- Woman of the Year
- Before Sunset
- Love Actually
- Breakfast at Tiffany’s
- Moulin Rouge
- Alex & Emma
- Runaway Bride
Note: These men are often news reporters in search of a story. This was particularly common in rom-coms of the 40s and 50s.
3. Artist – Artists are portrayed as passionate, creative, and sensitive. Their work can be offered as enticement towards sex. Though they are frequently portrayed as struggling, women in the movies don’t seem to mind, though it’s rare for the artist to get married at the end of the film, since he is both poor and a free spirit. Sometimes he even dies.
- Sweet Home Alabama
- Vicky Christina Barcelona
4. Bartenders – Bartenders are therapists who are allowed to get involved with their patients. They listen, they give advice, and they know how to mix a martini. What more could a girl ask for?
- Charlie’s Angels
- He’s Just Not That Into You
Other popular career choices include: actors (see Shakespeare in Love and America’s Sweethearts), muscians (Some Like it Hot, The Wedding Singer and P.S. I Love You), and teachers (Never Been Kissed and My Big Fat Greek Wedding). Women love creative men, men with a sensitive side. Curiously, despite being schooled from a young age to want to end up with a rich, handsome doctor, rich handsome doctors in chick flicks rarely get the girl.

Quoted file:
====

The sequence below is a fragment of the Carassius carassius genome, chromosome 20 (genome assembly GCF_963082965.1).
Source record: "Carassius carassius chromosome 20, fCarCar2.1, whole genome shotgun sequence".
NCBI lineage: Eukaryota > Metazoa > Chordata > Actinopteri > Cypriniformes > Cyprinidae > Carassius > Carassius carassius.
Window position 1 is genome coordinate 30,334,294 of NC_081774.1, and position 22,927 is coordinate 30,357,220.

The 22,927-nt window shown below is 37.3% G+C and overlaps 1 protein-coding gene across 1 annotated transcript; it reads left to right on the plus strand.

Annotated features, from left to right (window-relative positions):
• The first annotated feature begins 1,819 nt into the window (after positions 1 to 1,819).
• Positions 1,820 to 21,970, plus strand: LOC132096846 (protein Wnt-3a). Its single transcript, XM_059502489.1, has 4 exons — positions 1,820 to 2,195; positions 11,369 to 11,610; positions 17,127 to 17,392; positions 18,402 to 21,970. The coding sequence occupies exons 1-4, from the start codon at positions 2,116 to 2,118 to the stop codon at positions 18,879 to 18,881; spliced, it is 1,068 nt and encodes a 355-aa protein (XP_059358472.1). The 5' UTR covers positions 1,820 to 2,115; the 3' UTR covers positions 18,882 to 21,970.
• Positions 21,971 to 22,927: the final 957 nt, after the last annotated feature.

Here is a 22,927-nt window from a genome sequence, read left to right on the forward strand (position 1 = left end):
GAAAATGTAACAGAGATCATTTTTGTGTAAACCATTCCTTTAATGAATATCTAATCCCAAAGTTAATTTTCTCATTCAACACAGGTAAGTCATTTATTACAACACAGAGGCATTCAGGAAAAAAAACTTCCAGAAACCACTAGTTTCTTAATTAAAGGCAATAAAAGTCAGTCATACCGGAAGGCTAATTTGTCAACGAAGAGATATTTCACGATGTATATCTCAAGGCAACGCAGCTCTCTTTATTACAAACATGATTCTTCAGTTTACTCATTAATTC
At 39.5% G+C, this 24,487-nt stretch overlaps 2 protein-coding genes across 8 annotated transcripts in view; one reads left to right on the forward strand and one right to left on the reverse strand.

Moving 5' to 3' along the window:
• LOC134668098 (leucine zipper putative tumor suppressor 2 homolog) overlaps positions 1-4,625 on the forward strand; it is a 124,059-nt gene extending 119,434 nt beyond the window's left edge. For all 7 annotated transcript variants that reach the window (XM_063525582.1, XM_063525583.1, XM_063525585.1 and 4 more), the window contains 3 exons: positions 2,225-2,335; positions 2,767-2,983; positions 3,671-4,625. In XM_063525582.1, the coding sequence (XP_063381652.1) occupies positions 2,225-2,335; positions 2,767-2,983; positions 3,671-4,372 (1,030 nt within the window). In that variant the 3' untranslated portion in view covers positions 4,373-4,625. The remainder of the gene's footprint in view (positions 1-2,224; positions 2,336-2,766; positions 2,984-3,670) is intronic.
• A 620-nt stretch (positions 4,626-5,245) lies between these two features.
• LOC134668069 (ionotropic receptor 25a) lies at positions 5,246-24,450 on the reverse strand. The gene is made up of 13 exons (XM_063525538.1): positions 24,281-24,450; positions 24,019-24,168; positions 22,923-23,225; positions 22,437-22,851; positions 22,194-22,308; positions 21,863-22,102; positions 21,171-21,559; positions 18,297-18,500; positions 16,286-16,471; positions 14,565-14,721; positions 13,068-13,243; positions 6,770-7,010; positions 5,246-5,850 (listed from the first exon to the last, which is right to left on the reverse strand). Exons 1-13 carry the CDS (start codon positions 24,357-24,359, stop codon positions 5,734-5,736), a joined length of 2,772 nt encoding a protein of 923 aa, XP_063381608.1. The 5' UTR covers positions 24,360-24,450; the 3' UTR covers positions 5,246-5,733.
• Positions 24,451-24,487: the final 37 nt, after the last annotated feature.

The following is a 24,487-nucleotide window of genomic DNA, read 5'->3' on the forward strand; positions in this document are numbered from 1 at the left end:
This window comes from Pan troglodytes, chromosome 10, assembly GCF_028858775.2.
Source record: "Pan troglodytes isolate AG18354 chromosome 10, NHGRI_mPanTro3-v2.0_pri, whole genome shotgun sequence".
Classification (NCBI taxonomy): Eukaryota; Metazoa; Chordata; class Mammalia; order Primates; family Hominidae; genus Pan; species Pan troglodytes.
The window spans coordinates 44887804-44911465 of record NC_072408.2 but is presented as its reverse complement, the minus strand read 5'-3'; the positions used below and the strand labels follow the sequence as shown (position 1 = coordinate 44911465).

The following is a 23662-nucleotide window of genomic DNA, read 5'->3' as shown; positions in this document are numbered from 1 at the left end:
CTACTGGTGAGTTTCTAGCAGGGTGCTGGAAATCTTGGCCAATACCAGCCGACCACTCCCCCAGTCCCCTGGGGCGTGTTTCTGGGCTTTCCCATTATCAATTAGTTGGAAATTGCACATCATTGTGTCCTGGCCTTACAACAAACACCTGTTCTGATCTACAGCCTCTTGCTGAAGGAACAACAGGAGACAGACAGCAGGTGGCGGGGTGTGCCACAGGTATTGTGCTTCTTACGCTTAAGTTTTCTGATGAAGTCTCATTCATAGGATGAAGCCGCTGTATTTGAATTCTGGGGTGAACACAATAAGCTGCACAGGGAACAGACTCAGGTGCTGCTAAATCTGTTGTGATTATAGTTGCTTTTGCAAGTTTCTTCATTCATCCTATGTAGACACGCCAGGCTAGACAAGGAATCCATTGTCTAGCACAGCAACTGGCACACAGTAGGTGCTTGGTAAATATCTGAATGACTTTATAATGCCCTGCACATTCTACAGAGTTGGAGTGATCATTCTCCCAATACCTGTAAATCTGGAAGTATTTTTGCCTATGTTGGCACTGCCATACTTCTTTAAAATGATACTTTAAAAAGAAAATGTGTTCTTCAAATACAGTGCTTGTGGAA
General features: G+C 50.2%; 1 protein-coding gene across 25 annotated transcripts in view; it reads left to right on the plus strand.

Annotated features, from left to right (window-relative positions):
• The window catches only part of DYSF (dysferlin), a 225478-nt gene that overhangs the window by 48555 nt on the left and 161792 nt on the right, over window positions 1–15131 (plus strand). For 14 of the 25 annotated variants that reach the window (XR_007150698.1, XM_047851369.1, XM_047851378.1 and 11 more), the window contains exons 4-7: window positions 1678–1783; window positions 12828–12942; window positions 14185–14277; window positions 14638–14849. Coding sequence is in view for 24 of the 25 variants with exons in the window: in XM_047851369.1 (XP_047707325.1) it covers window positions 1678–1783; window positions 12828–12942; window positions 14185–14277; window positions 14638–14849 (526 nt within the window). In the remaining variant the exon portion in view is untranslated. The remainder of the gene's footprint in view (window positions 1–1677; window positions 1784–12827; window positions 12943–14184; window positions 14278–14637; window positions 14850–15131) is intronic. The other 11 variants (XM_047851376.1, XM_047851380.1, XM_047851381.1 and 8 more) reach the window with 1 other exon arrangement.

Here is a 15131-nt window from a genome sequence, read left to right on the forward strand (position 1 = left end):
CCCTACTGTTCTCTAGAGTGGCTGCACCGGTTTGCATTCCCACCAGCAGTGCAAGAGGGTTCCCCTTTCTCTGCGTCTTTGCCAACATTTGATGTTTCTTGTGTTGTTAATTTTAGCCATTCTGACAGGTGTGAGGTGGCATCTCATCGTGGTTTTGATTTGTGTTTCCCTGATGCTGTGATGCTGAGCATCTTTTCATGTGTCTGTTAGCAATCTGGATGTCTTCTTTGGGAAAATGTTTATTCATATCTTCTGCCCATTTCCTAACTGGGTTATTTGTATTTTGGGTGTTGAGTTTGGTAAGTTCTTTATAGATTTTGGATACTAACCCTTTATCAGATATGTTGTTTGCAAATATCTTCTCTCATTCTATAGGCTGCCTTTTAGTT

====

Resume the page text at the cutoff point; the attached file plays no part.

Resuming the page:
“Nobody puts Baby in a corner.”
CATEGORY: DANCE MOVIE
Dirty Dancing is known for three things: Patrick Swayze, the Catskills, and something about putting a baby in the corner. A lot of people assume they know what the movie’s about without ever having seen it because of the title – dancing and a lack of hygiene. It might surprise you, then, to learn that the ‘dancing’ in the film is essentially sex standing up, and a significant subplot involving a botched abortion makes this love story more substantial than the DVD cover would have you believe.
What You Need to Know About the Plot:
In the summer of 1963, Frances “Baby” Houseman (Jennifer Grey) and her family take a vacation in the Catskills, an area of upstate New York along the same lines as the Hamptons or Martha’s Vineyard, but populated by rich Jews. The resort is called Kellerman’s and comes complete with its own dorky camp anthem. The owner, Max Kellerman (Jack Weston), is an old friend of Baby’s father (Jerry Orbach) and mother (Kelly Bishop). He has a pompous son, Neil (Lonnie Price), who decides to lay claim to Baby, while Baby’s sister Lisa (Jane Brucker) sets her sights on one of the college-educated busboys, Robbie Gould (Max Cantor).